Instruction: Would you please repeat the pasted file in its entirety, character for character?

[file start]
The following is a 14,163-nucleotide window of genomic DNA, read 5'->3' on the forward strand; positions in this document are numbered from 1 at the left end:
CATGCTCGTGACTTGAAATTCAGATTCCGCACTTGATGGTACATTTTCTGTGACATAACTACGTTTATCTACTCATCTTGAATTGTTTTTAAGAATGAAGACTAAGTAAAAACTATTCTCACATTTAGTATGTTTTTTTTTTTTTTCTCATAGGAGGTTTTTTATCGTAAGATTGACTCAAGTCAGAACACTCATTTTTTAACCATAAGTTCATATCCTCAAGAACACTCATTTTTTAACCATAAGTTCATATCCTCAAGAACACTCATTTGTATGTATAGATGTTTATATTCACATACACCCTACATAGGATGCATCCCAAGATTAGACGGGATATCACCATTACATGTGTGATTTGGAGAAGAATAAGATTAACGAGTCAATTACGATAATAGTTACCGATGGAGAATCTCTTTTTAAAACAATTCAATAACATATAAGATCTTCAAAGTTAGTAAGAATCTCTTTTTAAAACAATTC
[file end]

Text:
The following is a 14,163-nucleotide window of genomic DNA, read 5'->3' on the forward strand; positions in this document are numbered from 1 at the left end:
CATGCTCGTGACTTGAAATTCAGATTCCGCACTTGATGGTACATTTTCTGTGACATAACTACGTTTATCTACTCATCTTGAATTGTTTTTAAGAATGAAGACTAAGTAAAAACTATTCTCACATTTAGTATGTTTTTTTTTTTTTTCTCATAGGAGGTTTTTTATCGTAAGATTGACTCAAGTCAGAACACTCATTTTTTAACCATAAGTTCATATCCTCAAGAACACTCATTTTTTAACCATAAGTTCATATCCTCAAGAACACTCATTTGTATGTATAGATGTTTATATTCACATACACCCTACATAGGATGCATCCCAAGATTAGACGGGATATCACCATTACATGTGTGATTTGGAGAAGAATAAGATTAACGAGTCAATTACGATAATAGTTACCGATGGAGAATCTCTTTTTAAAACAATTCAATAACATATAAGATCTTCAAAGTTAGTAAGAATCTCTTTTTAAAACAATTC